Interesting point. Hypothetical, and I know it can be done for nothing if you have the skills, it could equally cost more than the figures I am putting forward.

Say you wanted to mimic what a trad-book goes through but at a lower cost - $200 for a cover. $400 development editor $400 line editor, $100 proofreader $100 formatter..

That's a cost of $1200 to get it published. So you could say that $1000 to $3000 is worth $2,200 to $4,200. in your hand at the date of publication. But that's not an end to it.

Like you say, you have 3 months to have some input from Amazon algos, but by themselves it doesn't do it to get a sticky cat rank to get you beyond that period for ongoing sales. Say you set a budget of $500,and reduce the price to gain sales and therefore rank to say 99c. Chances are you'll come out the other end at a loss to add to the figure above. At that point, your budget is blown, you revert to a normal price and it's down to the gods. Maybe you'll be lucky to make $100 net dollars for the rest of the year, either by not marketing or after ad costs. That makes getting picked up by an indie press or trad-publisher worthwhile at the figures you quote. You also have the added advantage of kudos at having been picked up by a publisher if you don't get one for your next book and so self-publish.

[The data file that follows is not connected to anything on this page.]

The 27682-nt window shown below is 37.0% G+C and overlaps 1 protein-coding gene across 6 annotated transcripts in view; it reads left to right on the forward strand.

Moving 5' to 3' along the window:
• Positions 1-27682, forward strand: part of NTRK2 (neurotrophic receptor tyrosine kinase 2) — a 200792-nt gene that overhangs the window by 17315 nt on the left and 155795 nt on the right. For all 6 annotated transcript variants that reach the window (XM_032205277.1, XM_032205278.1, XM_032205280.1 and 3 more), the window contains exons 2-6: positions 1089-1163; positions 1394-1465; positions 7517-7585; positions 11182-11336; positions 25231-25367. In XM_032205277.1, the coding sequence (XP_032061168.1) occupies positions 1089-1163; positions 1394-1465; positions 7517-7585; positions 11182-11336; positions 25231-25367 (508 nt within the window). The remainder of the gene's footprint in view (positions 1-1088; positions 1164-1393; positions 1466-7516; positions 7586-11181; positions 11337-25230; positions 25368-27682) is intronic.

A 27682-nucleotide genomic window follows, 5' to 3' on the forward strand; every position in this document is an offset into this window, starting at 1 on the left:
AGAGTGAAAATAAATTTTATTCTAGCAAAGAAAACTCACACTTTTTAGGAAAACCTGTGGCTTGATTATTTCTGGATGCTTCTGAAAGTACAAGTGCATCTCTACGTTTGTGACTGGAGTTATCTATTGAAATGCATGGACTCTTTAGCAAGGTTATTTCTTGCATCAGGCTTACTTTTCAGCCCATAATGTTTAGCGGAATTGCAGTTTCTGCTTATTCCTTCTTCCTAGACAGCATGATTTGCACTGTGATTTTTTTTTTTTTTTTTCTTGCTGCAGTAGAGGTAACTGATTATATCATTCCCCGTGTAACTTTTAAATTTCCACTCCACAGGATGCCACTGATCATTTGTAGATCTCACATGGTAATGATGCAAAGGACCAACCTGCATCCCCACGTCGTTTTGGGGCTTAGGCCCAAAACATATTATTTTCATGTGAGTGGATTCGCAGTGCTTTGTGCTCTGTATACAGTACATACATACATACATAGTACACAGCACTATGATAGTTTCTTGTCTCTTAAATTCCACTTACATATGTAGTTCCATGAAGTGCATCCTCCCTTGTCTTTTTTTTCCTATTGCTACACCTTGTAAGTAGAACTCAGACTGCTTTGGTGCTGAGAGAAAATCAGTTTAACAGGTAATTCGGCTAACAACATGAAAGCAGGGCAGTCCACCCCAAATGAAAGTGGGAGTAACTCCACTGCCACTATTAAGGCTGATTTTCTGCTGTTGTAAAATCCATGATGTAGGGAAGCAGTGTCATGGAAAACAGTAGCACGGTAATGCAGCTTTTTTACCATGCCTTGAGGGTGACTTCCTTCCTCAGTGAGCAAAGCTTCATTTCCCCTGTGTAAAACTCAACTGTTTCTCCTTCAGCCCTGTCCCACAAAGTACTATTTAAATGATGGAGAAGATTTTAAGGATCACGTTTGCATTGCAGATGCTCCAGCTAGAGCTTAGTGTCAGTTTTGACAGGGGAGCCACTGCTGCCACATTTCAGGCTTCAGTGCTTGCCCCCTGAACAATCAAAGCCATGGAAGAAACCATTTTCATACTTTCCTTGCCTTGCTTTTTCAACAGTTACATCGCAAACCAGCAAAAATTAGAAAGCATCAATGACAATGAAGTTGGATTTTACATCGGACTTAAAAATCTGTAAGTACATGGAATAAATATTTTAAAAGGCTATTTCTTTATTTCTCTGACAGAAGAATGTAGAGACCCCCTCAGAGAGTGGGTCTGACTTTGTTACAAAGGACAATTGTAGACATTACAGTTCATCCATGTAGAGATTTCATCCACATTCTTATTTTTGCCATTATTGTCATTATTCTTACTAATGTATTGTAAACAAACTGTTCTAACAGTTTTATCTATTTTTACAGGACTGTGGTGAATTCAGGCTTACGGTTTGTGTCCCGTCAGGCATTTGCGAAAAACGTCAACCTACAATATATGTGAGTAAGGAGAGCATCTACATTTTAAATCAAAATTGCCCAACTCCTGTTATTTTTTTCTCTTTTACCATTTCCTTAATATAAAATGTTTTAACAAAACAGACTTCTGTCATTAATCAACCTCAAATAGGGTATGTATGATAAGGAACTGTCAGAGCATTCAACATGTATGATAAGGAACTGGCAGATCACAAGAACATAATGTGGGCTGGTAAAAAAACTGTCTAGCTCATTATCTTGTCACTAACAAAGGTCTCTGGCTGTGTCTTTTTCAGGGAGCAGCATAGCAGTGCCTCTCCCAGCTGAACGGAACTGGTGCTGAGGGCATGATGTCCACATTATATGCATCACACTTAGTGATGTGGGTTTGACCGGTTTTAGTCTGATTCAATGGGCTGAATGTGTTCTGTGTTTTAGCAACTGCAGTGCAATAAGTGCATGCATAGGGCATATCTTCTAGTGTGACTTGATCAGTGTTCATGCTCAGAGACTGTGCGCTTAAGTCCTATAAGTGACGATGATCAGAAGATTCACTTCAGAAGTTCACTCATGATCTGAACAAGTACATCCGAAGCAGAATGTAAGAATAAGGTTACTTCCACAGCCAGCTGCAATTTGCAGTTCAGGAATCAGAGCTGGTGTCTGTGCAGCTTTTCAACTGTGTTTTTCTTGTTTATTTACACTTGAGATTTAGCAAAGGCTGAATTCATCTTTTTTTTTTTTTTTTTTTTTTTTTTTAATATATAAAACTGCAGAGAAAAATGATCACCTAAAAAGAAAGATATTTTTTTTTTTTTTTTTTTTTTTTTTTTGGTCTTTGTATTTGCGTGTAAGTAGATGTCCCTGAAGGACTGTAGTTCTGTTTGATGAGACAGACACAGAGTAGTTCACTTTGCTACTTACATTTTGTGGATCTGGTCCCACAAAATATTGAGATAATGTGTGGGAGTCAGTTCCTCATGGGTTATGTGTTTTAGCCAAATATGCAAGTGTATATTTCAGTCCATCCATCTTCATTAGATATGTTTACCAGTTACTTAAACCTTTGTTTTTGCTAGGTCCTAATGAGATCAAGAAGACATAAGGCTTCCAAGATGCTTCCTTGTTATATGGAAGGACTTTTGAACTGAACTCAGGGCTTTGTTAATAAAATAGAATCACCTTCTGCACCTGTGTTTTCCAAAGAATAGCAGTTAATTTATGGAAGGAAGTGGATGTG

Just saying as an hypothetical. However getting that contract is nigh on impossible, but maybe worth trying for some.

EDIT @ImaWriter.

lol. Pay to get published by a publisher on a payment plan!!! Never. Should have looked first.




.
 
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To be honest, I'm not entirely sure what the point to be made here is. I mean, sure, these are all true things...so...is it just an informative read? I'm unclear on the discussion. Not to be condescending or anything, I'm just reading this and my reaction is shrug yep.